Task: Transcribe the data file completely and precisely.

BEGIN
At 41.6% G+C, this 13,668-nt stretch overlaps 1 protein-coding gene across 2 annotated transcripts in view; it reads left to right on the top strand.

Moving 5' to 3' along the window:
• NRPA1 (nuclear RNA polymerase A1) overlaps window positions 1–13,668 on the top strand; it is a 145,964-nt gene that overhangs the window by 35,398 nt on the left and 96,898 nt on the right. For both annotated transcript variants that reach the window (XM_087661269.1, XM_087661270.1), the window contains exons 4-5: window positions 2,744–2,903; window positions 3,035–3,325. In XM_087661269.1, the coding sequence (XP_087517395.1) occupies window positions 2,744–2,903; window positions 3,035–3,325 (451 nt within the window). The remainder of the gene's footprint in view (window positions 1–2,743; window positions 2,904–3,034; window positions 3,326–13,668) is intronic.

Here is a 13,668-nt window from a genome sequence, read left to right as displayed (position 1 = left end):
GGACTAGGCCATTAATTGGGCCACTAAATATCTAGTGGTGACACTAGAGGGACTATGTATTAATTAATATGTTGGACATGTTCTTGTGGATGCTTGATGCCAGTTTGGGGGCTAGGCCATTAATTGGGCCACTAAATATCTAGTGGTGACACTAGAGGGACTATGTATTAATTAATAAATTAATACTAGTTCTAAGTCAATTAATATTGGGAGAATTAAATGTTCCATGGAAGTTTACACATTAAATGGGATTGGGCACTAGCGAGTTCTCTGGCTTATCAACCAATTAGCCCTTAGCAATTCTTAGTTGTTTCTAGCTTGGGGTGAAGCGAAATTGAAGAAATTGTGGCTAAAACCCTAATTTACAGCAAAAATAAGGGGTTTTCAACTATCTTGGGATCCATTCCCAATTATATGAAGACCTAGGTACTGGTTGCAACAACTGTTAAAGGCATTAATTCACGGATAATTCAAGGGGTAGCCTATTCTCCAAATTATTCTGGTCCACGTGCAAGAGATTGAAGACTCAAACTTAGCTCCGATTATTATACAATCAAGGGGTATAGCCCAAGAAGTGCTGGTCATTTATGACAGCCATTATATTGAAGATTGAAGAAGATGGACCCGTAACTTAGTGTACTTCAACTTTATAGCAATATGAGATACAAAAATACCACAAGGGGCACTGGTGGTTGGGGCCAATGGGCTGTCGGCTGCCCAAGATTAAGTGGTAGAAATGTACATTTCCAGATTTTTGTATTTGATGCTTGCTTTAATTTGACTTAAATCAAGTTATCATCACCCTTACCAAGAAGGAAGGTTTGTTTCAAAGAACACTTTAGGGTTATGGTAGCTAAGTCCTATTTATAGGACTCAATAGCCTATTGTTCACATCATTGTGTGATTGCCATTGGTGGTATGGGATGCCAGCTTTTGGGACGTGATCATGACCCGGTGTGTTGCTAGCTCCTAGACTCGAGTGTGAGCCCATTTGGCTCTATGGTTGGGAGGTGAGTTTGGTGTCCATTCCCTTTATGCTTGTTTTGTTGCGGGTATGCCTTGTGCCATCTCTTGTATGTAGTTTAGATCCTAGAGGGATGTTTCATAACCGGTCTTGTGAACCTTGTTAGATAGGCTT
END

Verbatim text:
At 41.6% G+C, this 13,668-nt stretch overlaps 1 protein-coding gene across 2 annotated transcripts in view; it reads left to right on the top strand.

Moving 5' to 3' along the window:
• NRPA1 (nuclear RNA polymerase A1) overlaps window positions 1–13,668 on the top strand; it is a 145,964-nt gene that overhangs the window by 35,398 nt on the left and 96,898 nt on the right. For both annotated transcript variants that reach the window (XM_087661269.1, XM_087661270.1), the window contains exons 4-5: window positions 2,744–2,903; window positions 3,035–3,325. In XM_087661269.1, the coding sequence (XP_087517395.1) occupies window positions 2,744–2,903; window positions 3,035–3,325 (451 nt within the window). The remainder of the gene's footprint in view (window positions 1–2,743; window positions 2,904–3,034; window positions 3,326–13,668) is intronic.

Here is a 13,668-nt window from a genome sequence, read left to right as displayed (position 1 = left end):
GGACTAGGCCATTAATTGGGCCACTAAATATCTAGTGGTGACACTAGAGGGACTATGTATTAATTAATATGTTGGACATGTTCTTGTGGATGCTTGATGCCAGTTTGGGGGCTAGGCCATTAATTGGGCCACTAAATATCTAGTGGTGACACTAGAGGGACTATGTATTAATTAATAAATTAATACTAGTTCTAAGTCAATTAATATTGGGAGAATTAAATGTTCCATGGAAGTTTACACATTAAATGGGATTGGGCACTAGCGAGTTCTCTGGCTTATCAACCAATTAGCCCTTAGCAATTCTTAGTTGTTTCTAGCTTGGGGTGAAGCGAAATTGAAGAAATTGTGGCTAAAACCCTAATTTACAGCAAAAATAAGGGGTTTTCAACTATCTTGGGATCCATTCCCAATTATATGAAGACCTAGGTACTGGTTGCAACAACTGTTAAAGGCATTAATTCACGGATAATTCAAGGGGTAGCCTATTCTCCAAATTATTCTGGTCCACGTGCAAGAGATTGAAGACTCAAACTTAGCTCCGATTATTATACAATCAAGGGGTATAGCCCAAGAAGTGCTGGTCATTTATGACAGCCATTATATTGAAGATTGAAGAAGATGGACCCGTAACTTAGTGTACTTCAACTTTATAGCAATATGAGATACAAAAATACCACAAGGGGCACTGGTGGTTGGGGCCAATGGGCTGTCGGCTGCCCAAGATTAAGTGGTAGAAATGTACATTTCCAGATTTTTGTATTTGATGCTTGCTTTAATTTGACTTAAATCAAGTTATCATCACCCTTACCAAGAAGGAAGGTTTGTTTCAAAGAACACTTTAGGGTTATGGTAGCTAAGTCCTATTTATAGGACTCAATAGCCTATTGTTCACATCATTGTGTGATTGCCATTGGTGGTATGGGATGCCAGCTTTTGGGACGTGATCATGACCCGGTGTGTTGCTAGCTCCTAGACTCGAGTGTGAGCCCATTTGGCTCTATGGTTGGGAGGTGAGTTTGGTGTCCATTCCCTTTATGCTTGTTTTGTTGCGGGTATGCCTTGTGCCATCTCTTGTATGTAGTTTAGATCCTAGAGGGATGTTTCATAACCGGTCTTGTGAACCTTGTTAGATAGGCTT